Mathilde Alanic: Shine! (part twenty)

Pencil drawing of character Patrice Conan

Mathilde Alanic
(part twenty)














“We admit it!” answered Mme Fougerays coldly. “Marriage is a lottery, that is understood. All games of hazard have their traps.”

She spoke with a boldness near cynicism, unafraid of her known history making the cause of her misanthropy readable; seeming to wish, in a morbid way, to flay the wound, to revive…with pleasure…her sufferings.

Mme Maynard, to flatter their elegant guest’s obsession, threw herself at once into agreement. “Ah, but you’re right! We women have so much to complain of. Nothing is a warrant against treason…not giving, not faithfulness, not charm!”

And as statistical proof of this principle, she commented on the Boucastel episode, which Annie had heard the evening past at Mme Conan’s salon—a story now public property, having reached the gossip column of a morning daily.

“Someone familiar with the…upset,” added the old woman, “told me that, very cunningly, heart and head utterly cold, this girl’s actions were all calculation, her end always to get her share of Boucastel’s fortune. Those are the morals of today! These young women are not content to chase husbands among the untaken!”

“Is it possible!” said Winifred. “I was young, but no more ruthless than any other…”

“Say prettier and more pleasant than most,” corrected Mme Bertrand.

“Well! A married man could not have existed for me. That was taboo! Marriage is a sacrament, but also a pledge of loyalty. And as the saying goes, thou shalt not covet thy neighbor’s goods!”

“I would expect nothing less of your heart and spirit. Good, sensible Winifred!” said Mme Fougerays. And carrying to her conclusion, daring in objectivity, unconcerned that the topic risked allusion to the personal, Christiane continued:

“It is evident divorce, while liberating for some, rightly incurs the anathema of the Church and the criticism of sociologists. Marriage is not an impregnable citadel. Any schemer may consider the position, these days, open to the marketplace, and see benefit to herself in expelling the reigning queen.”

“Hearts can be taught to excuse and explain many things!” M. Liégeois put in, with a musing air.

“Men have no say in the matter,” pronounced Mme Fougerays. “But I am curious to know the opinion of the modern young woman. I am forty years old. There is a yawning gap between my contemporaries and the present generation! What do you think of our talk, mademoiselle Serloff?”

“Love is love.” The young woman, eyes lowered, answered in her pretty alto voice. “And Ibsen teaches us to be ourselves, with courage, and to live our lives!”

“Even to the destruction of others,” finished Mme Fougerays. “Our turn! Mademoiselle Annie Le Goël, so unhappily mute this evening, have you a French view of our controversy?”








Annie flinched at the summons. The discussion stirred the most painful memories. The bad woman at the sunny door, her father’s leaving…all the sorrows brought on…

“You seem so far away,” Christiane teased. “The literary demon has you by the ear?”

“No, I haven’t lost a word of the debate.”

“Then, your thoughts?”

“I agree with Winifred. Marriage is inviolable, not only as a sacrament, but as a contract, signed and sworn to. A breach is a forfeiture, by definition. I would not steal another woman’s husband any more than her purse! Character counts!”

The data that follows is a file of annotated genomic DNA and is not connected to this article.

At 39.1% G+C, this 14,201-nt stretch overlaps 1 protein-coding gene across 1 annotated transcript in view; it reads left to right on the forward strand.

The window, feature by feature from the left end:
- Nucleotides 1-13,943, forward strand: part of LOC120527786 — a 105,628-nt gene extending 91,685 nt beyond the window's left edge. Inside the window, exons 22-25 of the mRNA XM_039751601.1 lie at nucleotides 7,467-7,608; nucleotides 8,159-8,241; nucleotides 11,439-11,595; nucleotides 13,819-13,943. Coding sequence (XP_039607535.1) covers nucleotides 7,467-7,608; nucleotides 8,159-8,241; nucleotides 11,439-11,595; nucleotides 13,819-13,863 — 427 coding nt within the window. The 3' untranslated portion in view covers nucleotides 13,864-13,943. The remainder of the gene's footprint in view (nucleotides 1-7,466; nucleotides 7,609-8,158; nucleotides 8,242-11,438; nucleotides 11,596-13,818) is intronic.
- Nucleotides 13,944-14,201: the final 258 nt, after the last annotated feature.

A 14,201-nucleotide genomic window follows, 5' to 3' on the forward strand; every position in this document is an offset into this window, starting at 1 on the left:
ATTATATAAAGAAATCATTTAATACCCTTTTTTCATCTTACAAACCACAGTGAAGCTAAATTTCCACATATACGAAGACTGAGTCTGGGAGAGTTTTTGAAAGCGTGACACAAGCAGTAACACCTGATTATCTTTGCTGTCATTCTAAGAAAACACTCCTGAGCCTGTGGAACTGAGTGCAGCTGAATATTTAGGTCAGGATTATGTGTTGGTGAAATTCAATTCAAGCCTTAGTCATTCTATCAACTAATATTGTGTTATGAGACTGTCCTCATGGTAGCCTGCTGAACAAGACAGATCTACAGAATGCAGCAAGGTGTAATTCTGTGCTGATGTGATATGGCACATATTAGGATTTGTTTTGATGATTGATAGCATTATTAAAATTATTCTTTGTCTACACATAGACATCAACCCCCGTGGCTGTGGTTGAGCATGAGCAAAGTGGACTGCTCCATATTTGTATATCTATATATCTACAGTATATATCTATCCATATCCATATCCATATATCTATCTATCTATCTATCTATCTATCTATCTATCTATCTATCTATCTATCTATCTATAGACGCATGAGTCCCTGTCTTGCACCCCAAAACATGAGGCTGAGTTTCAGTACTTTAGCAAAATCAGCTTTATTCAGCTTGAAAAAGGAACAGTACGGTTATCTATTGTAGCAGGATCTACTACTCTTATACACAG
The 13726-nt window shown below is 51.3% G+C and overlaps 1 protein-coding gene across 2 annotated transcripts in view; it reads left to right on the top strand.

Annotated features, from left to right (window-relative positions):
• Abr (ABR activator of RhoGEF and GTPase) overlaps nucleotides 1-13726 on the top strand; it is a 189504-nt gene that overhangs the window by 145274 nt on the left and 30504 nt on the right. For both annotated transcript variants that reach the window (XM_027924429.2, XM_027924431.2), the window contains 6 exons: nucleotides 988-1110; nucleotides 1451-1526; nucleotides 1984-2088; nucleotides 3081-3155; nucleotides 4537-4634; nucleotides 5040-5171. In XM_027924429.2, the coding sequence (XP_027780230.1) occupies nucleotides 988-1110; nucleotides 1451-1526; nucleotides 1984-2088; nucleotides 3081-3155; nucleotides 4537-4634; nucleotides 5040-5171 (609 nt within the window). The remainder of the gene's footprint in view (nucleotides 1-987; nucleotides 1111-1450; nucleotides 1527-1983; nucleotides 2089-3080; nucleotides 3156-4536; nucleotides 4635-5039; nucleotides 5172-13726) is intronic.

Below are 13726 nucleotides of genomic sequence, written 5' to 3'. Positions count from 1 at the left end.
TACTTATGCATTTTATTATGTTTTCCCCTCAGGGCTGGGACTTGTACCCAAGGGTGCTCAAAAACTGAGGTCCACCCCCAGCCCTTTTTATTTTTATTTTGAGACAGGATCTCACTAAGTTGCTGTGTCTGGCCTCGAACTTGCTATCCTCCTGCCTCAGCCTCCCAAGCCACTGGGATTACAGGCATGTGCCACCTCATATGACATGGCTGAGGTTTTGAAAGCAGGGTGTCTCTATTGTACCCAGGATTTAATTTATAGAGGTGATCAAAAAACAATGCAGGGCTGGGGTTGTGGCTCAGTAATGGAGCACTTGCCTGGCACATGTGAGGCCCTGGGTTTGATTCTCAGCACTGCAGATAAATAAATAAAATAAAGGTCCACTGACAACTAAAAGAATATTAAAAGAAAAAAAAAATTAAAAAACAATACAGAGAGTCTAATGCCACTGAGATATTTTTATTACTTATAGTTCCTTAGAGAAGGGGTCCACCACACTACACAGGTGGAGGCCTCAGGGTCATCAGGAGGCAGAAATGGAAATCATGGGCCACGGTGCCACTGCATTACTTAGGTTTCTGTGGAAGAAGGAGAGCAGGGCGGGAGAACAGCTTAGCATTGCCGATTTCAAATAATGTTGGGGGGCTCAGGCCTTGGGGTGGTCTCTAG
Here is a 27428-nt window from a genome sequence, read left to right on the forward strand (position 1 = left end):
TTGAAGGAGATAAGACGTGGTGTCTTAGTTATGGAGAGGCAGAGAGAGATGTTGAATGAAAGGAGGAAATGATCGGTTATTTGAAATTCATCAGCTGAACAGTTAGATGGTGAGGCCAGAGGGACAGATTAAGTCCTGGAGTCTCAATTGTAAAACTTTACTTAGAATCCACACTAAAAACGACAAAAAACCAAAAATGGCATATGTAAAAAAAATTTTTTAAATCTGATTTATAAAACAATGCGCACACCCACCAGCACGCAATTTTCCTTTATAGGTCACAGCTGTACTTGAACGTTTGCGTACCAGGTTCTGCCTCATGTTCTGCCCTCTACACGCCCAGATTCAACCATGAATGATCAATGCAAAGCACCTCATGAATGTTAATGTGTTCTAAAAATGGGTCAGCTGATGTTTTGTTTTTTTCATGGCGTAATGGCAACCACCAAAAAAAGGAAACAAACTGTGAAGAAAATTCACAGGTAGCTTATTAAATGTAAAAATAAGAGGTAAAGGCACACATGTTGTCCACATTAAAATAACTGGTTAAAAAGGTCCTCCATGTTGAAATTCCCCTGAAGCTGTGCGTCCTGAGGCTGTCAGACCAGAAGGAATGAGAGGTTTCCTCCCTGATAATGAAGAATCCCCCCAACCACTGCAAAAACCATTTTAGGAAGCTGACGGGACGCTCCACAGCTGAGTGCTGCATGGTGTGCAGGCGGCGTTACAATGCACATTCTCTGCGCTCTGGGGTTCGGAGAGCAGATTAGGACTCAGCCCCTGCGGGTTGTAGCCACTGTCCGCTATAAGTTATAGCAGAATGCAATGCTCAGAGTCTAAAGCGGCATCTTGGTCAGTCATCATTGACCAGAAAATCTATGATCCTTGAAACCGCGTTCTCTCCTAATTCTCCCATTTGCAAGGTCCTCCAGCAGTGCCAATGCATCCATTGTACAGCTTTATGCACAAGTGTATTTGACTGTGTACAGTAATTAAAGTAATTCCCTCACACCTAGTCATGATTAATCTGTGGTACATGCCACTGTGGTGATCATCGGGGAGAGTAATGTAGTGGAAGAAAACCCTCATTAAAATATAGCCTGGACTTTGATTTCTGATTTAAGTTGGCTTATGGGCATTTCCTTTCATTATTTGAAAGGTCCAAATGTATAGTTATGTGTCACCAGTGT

“Bravo!” cried Mme Fougerays. “There is conviction! A categorical answer, a girl who has pride…that pleases me!”

She made a discreet sign to Winifred and rose, without finishing the peeled orange on her plate. Miss Landley followed with a docile smile, and bending to Annie, whispered in her ear: “Come to my room for tea. You’ve made me so happy! Only, my dear, do bring a chair.”

Annie could not have saddened sweet Winifred by refusing. After a few minutes, outfitted with the requested seat, she joined the two friends.

Mme Fougerays gave a cry of joy. “How kind of you to give us a little of your time! I know you work so much!”

Probing for the keys to souls, taking inventory of their contents, had been a thrilling game to the world-weary Christiane. So far, all she had made “come out” of Annie, surprised and enchanted her like the never-seen.

While Winifred gathered tea things and heated the pot with a spirit lamp, then busied herself arranging napery, encumbering her table with cups and sugars, Christiane continued to interview Annie, who intrigued her as a living mystery.

“This evening you have completely won me over, Mlle Le Goël! Each time I hear you, I can barely believe you have ‘educated’ yourself, nearly alone! By what miracle have you acquired all that makes you what you are?”

“Oh, I’m not so much. And not by a miracle, but by making use of the least second, getting up at five to study and going to bed at eleven. I was not allowed to burn a light in the house any later.”

“But it’s the regimen of a Carmelite! Naturally, you haven’t travelled?”

“Once, on a short leave…a three-day adventure…I went to Saint-Malo to see the Mont-Saint-Michel.”

“But in your profession new views are necessary, to enrich the imagination, to inform one’s judgment. If you should have the leisure and the wish, remember that I’d like you as a travelling companion. We will go anywhere you please. I’ve seen almost every sight on planet Earth!”







Photo of my grandmother in 1920sShine! (part twenty-one)
















(2020, translation, Stephanie Foster; 1922, Mathilde Alanic, Rayonne!)




%d bloggers like this: